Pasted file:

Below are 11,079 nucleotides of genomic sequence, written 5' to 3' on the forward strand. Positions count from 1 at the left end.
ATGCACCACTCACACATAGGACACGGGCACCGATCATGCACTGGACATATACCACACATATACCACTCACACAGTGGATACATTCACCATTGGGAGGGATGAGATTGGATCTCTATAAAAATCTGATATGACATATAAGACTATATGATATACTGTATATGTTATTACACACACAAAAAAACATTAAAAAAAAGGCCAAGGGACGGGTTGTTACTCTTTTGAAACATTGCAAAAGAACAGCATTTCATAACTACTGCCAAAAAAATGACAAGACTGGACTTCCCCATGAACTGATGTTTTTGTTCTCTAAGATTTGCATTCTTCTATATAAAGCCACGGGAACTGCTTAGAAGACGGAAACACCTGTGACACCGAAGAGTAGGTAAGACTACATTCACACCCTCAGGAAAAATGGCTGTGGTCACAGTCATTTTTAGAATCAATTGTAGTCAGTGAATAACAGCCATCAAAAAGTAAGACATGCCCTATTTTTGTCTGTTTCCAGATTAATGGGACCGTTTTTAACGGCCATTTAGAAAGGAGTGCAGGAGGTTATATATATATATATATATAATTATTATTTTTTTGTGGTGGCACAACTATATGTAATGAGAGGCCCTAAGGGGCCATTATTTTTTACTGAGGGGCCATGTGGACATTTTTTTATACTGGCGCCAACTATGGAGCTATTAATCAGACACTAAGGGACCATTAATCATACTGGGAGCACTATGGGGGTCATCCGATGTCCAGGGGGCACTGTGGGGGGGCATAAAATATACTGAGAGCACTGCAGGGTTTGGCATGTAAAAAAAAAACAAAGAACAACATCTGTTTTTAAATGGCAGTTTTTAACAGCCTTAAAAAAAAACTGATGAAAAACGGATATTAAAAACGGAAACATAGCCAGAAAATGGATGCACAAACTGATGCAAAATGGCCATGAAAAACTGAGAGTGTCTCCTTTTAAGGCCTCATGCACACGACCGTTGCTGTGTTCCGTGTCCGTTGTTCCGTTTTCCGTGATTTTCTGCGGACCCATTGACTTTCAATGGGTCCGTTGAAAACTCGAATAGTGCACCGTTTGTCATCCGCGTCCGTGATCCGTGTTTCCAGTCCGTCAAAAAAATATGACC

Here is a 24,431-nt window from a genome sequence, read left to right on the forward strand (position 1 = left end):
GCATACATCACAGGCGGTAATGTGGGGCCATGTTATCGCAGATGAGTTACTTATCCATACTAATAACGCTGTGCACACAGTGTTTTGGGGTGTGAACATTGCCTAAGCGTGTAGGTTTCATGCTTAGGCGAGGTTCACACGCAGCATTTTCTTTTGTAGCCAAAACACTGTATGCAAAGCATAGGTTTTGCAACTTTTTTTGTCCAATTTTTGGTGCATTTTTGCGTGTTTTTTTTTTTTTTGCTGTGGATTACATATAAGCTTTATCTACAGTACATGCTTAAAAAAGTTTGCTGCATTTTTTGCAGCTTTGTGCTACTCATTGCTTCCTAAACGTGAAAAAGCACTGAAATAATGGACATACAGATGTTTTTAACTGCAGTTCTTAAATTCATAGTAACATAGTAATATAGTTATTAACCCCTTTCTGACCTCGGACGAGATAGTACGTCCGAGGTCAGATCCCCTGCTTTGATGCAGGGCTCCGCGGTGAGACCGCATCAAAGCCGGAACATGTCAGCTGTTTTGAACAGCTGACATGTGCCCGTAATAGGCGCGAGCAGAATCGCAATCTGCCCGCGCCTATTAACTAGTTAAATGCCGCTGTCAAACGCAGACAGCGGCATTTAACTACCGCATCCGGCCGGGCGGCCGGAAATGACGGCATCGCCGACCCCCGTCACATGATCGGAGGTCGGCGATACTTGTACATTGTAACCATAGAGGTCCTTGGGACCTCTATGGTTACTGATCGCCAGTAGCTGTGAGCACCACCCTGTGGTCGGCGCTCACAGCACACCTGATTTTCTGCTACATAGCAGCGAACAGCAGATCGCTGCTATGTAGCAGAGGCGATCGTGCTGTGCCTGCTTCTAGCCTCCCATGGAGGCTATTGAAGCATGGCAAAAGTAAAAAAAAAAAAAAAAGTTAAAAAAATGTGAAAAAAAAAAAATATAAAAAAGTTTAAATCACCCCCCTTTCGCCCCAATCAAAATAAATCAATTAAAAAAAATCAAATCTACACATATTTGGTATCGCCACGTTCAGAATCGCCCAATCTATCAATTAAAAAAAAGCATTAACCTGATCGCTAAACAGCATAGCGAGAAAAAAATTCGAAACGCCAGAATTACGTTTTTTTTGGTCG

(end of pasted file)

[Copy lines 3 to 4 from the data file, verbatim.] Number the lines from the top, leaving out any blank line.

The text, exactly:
Here is a 24,431-nt window from a genome sequence, read left to right on the forward strand (position 1 = left end):
GCATACATCACAGGCGGTAATGTGGGGCCATGTTATCGCAGATGAGTTACTTATCCATACTAATAACGCTGTGCACACAGTGTTTTGGGGTGTGAACATTGCCTAAGCGTGTAGGTTTCATGCTTAGGCGAGGTTCACACGCAGCATTTTCTTTTGTAGCCAAAACACTGTATGCAAAGCATAGGTTTTGCAACTTTTTTTGTCCAATTTTTGGTGCATTTTTGCGTGTTTTTTTTTTTTTTGCTGTGGATTACATATAAGCTTTATCTACAGTACATGCTTAAAAAAGTTTGCTGCATTTTTTGCAGCTTTGTGCTACTCATTGCTTCCTAAACGTGAAAAAGCACTGAAATAATGGACATACAGATGTTTTTAACTGCAGTTCTTAAATTCATAGTAACATAGTAATATAGTTATTAACCCCTTTCTGACCTCGGACGAGATAGTACGTCCGAGGTCAGATCCCCTGCTTTGATGCAGGGCTCCGCGGTGAGACCGCATCAAAGCCGGAACATGTCAGCTGTTTTGAACAGCTGACATGTGCCCGTAATAGGCGCGAGCAGAATCGCAATCTGCCCGCGCCTATTAACTAGTTAAATGCCGCTGTCAAACGCAGACAGCGGCATTTAACTACCGCATCCGGCCGGGCGGCCGGAAATGACGGCATCGCCGACCCCCGTCACATGATCGGAGGTCGGCGATACTTGTACATTGTAACCATAGAGGTCCTTGGGACCTCTATGGTTACTGATCGCCAGTAGCTGTGAGCACCACCCTGTGGTCGGCGCTCACAGCACACCTGATTTTCTGCTACATAGCAGCGAACAGCAGATCGCTGCTATGTAGCAGAGGCGATCGTGCTGTGCCTGCTTCTAGCCTCCCATGGAGGCTATTGAAGCATGGCAAAAGTAAAAAAAAAAAAAAAAGTTAAAAAAATGTGAAAAAAAAAAAATATAAAAAAGTTTAAATCACCCCCCTTTCGCCCCAATCAAAATAAATCAATTAAAAAAAATCAAATCTACACATATTTGGTATCGCCACGTTCAGAATCGCCCAATCTATCAATTAAAAAAAAGCATTAACCTGATCGCTAAACAGCATAGCGAGAAAAAAATTCGAAACGCCAGAATTACGTTTTTTTTGGTCG